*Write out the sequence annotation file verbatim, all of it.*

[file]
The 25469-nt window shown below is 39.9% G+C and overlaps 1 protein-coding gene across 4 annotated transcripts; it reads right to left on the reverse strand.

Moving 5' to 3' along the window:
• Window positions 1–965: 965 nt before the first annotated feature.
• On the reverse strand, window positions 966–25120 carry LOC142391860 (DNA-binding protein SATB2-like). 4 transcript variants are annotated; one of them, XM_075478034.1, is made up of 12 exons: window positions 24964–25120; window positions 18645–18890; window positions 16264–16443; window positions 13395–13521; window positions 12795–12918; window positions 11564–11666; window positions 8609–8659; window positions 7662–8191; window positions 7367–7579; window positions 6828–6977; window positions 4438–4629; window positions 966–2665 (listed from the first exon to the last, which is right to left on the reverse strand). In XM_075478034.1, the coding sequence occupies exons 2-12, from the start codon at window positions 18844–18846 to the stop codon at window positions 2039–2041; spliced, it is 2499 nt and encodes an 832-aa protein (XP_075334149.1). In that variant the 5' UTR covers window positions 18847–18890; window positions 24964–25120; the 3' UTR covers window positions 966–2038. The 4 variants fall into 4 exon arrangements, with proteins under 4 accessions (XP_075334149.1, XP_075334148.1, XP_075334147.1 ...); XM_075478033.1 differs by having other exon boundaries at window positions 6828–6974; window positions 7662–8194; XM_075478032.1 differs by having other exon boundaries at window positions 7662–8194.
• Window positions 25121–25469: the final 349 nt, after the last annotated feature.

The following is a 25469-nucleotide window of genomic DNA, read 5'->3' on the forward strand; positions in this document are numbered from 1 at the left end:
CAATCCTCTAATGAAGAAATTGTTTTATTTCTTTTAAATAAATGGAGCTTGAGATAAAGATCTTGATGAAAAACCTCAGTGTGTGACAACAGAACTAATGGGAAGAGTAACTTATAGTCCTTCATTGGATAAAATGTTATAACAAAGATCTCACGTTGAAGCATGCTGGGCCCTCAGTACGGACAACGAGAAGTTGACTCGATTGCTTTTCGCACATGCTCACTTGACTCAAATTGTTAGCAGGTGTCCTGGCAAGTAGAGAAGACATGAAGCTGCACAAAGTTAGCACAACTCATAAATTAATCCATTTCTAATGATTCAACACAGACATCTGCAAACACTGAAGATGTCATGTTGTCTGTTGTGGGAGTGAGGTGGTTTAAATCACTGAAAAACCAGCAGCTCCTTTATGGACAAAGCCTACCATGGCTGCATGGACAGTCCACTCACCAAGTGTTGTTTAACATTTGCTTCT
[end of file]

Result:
The 25469-nt window shown below is 39.9% G+C and overlaps 1 protein-coding gene across 4 annotated transcripts; it reads right to left on the reverse strand.

Moving 5' to 3' along the window:
• Window positions 1–965: 965 nt before the first annotated feature.
• On the reverse strand, window positions 966–25120 carry LOC142391860 (DNA-binding protein SATB2-like). 4 transcript variants are annotated; one of them, XM_075478034.1, is made up of 12 exons: window positions 24964–25120; window positions 18645–18890; window positions 16264–16443; window positions 13395–13521; window positions 12795–12918; window positions 11564–11666; window positions 8609–8659; window positions 7662–8191; window positions 7367–7579; window positions 6828–6977; window positions 4438–4629; window positions 966–2665 (listed from the first exon to the last, which is right to left on the reverse strand). In XM_075478034.1, the coding sequence occupies exons 2-12, from the start codon at window positions 18844–18846 to the stop codon at window positions 2039–2041; spliced, it is 2499 nt and encodes an 832-aa protein (XP_075334149.1). In that variant the 5' UTR covers window positions 18847–18890; window positions 24964–25120; the 3' UTR covers window positions 966–2038. The 4 variants fall into 4 exon arrangements, with proteins under 4 accessions (XP_075334149.1, XP_075334148.1, XP_075334147.1 ...); XM_075478033.1 differs by having other exon boundaries at window positions 6828–6974; window positions 7662–8194; XM_075478032.1 differs by having other exon boundaries at window positions 7662–8194.
• Window positions 25121–25469: the final 349 nt, after the last annotated feature.

The following is a 25469-nucleotide window of genomic DNA, read 5'->3' on the forward strand; positions in this document are numbered from 1 at the left end:
CAATCCTCTAATGAAGAAATTGTTTTATTTCTTTTAAATAAATGGAGCTTGAGATAAAGATCTTGATGAAAAACCTCAGTGTGTGACAACAGAACTAATGGGAAGAGTAACTTATAGTCCTTCATTGGATAAAATGTTATAACAAAGATCTCACGTTGAAGCATGCTGGGCCCTCAGTACGGACAACGAGAAGTTGACTCGATTGCTTTTCGCACATGCTCACTTGACTCAAATTGTTAGCAGGTGTCCTGGCAAGTAGAGAAGACATGAAGCTGCACAAAGTTAGCACAACTCATAAATTAATCCATTTCTAATGATTCAACACAGACATCTGCAAACACTGAAGATGTCATGTTGTCTGTTGTGGGAGTGAGGTGGTTTAAATCACTGAAAAACCAGCAGCTCCTTTATGGACAAAGCCTACCATGGCTGCATGGACAGTCCACTCACCAAGTGTTGTTTAACATTTGCTTCT